Jonathan Gress wrote:
OK well we probably have different ideas of what counts as "tradition". If one bishop decides to do something un-traditional, like have women read the epistles even when there are men around who can do it, and then people get used to that and forget how they did it before, then sure from their point of view it's "traditional" to have women read the epistle, even though if you take a longer historical view it's not traditional but an innovation. Now if you have examples from a hundred years ago before feminism got started and you can find examples of Orthodox churches letting women read the epistle, then that would be interesting, but examples like these are not really convincing on their own. I've never been to a traditionalist Orthodox church (like in the GOC or ROCOR) where women reading the epistle was the norm, which suggest that it is not an authentic tradition.
In the same way, lots of Protestants and Catholics think having organs and instruments in church services are "traditional" because that is not only what they remember from their childhood, but their parents too and their parents, often going back many generations. It's only on exposure to Orthodox practice that they realize that organs are not traditional at all from the point of view of authentic Christian tradition going back to the Apostles.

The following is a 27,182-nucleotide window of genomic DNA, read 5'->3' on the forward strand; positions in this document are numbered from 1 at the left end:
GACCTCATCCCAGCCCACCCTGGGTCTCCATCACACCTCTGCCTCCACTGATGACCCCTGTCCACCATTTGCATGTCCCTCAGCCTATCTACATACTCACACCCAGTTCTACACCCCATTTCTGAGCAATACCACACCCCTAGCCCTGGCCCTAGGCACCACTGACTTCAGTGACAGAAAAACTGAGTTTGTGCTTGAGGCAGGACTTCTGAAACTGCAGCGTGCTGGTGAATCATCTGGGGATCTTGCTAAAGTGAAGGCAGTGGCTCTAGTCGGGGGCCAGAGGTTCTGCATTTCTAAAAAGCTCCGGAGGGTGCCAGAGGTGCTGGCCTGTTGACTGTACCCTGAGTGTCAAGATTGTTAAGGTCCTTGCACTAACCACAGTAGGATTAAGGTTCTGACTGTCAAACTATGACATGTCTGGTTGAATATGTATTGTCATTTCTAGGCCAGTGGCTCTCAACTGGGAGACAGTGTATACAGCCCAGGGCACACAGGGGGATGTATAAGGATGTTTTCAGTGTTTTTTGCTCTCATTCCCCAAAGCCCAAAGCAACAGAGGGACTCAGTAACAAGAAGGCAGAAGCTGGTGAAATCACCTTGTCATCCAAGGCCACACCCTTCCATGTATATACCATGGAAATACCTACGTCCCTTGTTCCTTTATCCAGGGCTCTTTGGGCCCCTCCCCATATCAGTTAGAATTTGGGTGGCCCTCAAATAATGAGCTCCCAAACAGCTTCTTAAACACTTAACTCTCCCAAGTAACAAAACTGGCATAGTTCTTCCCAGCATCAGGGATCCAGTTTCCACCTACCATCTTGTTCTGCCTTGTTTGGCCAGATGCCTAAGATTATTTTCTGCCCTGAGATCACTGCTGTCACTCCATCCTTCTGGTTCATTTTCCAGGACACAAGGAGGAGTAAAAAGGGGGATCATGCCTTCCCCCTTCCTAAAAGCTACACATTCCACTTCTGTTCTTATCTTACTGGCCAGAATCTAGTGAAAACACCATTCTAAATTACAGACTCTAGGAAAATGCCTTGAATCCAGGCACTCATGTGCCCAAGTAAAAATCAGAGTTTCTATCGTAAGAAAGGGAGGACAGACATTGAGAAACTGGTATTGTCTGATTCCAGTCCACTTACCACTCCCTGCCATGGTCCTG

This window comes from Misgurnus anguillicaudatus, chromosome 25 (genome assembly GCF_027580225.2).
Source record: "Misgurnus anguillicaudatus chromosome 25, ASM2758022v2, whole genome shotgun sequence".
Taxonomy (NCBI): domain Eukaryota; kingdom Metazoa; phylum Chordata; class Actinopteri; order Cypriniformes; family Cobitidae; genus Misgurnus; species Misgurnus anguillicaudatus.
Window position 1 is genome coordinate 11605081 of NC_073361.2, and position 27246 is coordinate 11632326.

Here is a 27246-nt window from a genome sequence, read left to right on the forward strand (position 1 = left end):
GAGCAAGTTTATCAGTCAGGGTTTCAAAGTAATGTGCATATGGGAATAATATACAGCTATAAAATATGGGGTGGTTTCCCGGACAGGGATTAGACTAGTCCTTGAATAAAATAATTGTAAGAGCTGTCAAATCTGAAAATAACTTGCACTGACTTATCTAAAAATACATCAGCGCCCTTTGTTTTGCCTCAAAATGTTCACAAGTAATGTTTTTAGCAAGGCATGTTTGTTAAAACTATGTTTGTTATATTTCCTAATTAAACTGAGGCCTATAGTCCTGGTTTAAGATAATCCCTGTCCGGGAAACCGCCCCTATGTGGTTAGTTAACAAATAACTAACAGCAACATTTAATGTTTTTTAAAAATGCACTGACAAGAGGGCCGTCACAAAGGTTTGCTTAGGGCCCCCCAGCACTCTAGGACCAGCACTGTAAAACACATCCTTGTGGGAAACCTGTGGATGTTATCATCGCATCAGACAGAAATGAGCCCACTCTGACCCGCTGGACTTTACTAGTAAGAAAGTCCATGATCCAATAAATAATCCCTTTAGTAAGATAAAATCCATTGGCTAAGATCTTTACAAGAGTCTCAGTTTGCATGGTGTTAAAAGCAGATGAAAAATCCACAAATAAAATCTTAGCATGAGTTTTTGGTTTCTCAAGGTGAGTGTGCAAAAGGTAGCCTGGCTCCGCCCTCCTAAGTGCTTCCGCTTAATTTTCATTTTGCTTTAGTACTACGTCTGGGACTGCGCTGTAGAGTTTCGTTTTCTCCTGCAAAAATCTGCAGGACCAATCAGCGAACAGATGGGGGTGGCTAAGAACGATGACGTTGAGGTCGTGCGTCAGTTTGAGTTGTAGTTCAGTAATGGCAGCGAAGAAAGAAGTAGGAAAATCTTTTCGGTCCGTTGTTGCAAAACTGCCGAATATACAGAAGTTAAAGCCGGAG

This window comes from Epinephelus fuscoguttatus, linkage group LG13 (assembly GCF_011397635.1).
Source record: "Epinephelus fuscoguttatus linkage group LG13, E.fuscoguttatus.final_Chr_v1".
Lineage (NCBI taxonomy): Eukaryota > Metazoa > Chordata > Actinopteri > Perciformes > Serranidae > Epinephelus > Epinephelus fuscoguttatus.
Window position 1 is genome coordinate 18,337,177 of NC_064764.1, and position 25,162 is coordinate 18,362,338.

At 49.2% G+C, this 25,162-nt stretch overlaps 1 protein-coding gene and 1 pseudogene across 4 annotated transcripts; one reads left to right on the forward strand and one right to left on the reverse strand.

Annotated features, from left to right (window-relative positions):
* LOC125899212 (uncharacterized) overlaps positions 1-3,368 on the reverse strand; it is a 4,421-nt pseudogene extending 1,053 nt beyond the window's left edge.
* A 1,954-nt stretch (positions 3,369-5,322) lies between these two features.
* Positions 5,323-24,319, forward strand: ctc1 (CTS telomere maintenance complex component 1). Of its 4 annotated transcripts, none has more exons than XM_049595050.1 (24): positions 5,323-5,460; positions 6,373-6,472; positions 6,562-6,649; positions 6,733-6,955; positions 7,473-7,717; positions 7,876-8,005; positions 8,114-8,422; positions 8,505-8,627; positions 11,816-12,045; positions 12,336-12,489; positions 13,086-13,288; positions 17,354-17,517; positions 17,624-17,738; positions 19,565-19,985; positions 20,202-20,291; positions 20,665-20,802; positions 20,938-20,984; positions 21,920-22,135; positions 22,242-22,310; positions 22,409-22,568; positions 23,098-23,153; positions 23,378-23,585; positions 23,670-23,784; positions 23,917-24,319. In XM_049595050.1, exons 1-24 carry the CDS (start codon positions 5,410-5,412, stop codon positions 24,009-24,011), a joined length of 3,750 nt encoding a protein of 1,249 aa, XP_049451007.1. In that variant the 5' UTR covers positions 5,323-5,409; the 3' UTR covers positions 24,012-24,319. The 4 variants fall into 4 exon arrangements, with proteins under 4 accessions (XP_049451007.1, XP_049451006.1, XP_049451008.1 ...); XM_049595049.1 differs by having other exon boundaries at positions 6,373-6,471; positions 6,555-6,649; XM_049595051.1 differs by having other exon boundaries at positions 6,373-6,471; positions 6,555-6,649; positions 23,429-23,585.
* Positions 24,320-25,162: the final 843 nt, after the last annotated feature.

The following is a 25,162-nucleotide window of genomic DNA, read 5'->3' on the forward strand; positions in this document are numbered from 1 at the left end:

Actually, Orthodox churches of the West were using organs as part of her worship as early as the 7th century, but before that, no record of it. So, going back to the Apostles? No, but a lot of things in the Orthodox church do not go back to the Apostles. For instance, the use of a spoon to administer communion. Apparently there is a canon against the use of any utensil to administer the holy mysteries, but was instead placed in the hand (on a cloth). Later there arose a need, so tradition was broken to innovate.
There are those in the TOC groups who do not allow women to chant/sing, ignoring certain traditions allowing such to take place in our worship, but does that mean they are doing it correctly by not allowing women to chant? No. TOC does not denote a "puritanical" practice in all they do, in fact they have plenty of innovation of their own.